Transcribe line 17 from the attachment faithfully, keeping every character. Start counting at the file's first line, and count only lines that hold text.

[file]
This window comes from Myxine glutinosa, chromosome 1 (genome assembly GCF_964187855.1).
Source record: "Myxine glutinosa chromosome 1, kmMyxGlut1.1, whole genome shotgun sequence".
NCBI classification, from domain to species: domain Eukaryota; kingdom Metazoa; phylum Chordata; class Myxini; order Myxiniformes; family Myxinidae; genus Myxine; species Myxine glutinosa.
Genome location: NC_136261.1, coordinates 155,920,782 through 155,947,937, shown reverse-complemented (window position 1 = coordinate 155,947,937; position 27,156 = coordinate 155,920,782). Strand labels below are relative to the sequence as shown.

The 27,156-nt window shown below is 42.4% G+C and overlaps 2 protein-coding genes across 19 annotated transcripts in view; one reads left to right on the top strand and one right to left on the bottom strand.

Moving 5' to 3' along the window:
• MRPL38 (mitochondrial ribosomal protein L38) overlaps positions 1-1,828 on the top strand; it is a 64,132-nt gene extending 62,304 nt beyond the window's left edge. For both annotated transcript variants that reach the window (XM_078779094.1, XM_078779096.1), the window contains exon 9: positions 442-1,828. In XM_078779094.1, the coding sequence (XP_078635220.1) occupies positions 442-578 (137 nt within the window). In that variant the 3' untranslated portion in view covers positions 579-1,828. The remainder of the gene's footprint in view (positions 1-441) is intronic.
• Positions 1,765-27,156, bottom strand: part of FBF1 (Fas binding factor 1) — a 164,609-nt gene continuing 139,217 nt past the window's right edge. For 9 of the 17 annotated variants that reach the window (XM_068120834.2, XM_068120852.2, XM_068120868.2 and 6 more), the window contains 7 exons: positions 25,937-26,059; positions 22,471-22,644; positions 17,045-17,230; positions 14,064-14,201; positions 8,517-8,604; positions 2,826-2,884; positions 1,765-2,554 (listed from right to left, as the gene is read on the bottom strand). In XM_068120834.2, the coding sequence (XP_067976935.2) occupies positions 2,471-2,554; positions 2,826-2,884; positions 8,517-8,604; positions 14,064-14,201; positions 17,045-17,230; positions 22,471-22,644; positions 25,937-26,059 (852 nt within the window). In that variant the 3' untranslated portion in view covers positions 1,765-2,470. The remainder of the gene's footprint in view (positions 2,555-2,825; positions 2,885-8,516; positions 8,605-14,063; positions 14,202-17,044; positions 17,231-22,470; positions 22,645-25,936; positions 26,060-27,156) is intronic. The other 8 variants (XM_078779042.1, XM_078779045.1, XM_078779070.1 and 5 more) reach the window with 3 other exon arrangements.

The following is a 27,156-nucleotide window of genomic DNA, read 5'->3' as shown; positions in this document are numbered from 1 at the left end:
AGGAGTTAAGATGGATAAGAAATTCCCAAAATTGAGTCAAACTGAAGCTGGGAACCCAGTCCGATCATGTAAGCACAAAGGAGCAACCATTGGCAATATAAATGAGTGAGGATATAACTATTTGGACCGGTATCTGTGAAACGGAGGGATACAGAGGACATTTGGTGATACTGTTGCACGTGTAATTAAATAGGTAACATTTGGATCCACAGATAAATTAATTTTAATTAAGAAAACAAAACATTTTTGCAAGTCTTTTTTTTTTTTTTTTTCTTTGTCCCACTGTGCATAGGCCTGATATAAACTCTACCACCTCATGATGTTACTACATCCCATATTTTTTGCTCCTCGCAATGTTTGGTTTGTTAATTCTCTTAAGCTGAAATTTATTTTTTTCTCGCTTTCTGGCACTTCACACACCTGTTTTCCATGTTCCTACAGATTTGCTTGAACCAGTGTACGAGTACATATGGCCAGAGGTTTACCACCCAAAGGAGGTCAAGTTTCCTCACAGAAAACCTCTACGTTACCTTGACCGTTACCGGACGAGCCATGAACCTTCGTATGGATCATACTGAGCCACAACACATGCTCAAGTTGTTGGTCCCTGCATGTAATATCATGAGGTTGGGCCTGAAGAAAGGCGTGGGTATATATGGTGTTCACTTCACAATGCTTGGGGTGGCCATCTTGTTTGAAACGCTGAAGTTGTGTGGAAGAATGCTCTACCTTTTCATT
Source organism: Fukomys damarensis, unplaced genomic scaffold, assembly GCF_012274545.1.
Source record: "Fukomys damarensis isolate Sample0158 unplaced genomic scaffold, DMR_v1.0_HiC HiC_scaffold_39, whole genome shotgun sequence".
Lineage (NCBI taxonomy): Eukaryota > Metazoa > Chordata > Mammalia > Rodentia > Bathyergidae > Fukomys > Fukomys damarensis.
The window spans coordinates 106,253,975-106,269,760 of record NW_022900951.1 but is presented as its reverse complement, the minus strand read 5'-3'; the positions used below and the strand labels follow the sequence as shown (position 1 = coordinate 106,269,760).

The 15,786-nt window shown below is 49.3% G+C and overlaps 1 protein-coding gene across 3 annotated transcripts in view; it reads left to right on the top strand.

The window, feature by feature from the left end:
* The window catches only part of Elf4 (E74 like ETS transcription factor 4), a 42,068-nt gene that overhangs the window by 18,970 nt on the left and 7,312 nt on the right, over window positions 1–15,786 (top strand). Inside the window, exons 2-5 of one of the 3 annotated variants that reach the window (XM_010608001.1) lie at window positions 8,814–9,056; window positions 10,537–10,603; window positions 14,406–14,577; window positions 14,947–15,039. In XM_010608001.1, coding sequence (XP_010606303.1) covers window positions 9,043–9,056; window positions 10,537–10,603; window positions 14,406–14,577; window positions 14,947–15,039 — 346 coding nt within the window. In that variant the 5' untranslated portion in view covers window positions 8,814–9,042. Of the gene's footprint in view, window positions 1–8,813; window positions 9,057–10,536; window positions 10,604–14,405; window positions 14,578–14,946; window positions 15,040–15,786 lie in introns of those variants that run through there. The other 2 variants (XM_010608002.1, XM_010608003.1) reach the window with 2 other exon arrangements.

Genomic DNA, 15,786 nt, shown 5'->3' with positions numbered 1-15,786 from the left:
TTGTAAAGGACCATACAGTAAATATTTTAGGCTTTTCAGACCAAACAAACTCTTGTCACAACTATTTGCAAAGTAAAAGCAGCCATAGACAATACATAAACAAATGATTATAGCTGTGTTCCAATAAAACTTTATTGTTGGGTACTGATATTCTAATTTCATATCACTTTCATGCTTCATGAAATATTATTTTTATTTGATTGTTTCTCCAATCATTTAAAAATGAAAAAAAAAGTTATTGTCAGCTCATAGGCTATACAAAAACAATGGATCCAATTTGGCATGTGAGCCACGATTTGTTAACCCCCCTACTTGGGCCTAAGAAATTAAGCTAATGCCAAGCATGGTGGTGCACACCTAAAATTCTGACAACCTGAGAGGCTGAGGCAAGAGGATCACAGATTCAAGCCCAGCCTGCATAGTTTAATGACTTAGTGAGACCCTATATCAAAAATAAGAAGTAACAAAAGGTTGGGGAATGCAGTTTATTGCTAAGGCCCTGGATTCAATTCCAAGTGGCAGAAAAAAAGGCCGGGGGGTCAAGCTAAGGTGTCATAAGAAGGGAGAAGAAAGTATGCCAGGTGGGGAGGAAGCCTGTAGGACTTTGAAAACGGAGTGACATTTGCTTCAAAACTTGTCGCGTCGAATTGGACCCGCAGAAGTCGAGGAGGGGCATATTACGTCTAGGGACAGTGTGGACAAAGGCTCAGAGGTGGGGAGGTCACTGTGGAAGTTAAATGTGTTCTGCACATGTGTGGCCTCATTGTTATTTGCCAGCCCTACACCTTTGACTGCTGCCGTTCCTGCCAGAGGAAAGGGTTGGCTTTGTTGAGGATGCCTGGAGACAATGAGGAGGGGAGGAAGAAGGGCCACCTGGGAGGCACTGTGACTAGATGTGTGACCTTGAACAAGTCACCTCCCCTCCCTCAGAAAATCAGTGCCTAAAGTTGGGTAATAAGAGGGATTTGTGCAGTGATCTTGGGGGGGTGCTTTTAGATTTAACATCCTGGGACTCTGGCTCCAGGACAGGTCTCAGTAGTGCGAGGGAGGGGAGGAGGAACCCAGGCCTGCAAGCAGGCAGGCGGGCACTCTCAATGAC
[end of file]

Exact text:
* The window catches only part of Elf4 (E74 like ETS transcription factor 4), a 42,068-nt gene that overhangs the window by 18,970 nt on the left and 7,312 nt on the right, over window positions 1–15,786 (top strand). Inside the window, exons 2-5 of one of the 3 annotated variants that reach the window (XM_010608001.1) lie at window positions 8,814–9,056; window positions 10,537–10,603; window positions 14,406–14,577; window positions 14,947–15,039. In XM_010608001.1, coding sequence (XP_010606303.1) covers window positions 9,043–9,056; window positions 10,537–10,603; window positions 14,406–14,577; window positions 14,947–15,039 — 346 coding nt within the window. In that variant the 5' untranslated portion in view covers window positions 8,814–9,042. Of the gene's footprint in view, window positions 1–8,813; window positions 9,057–10,536; window positions 10,604–14,405; window positions 14,578–14,946; window positions 15,040–15,786 lie in introns of those variants that run through there. The other 2 variants (XM_010608002.1, XM_010608003.1) reach the window with 2 other exon arrangements.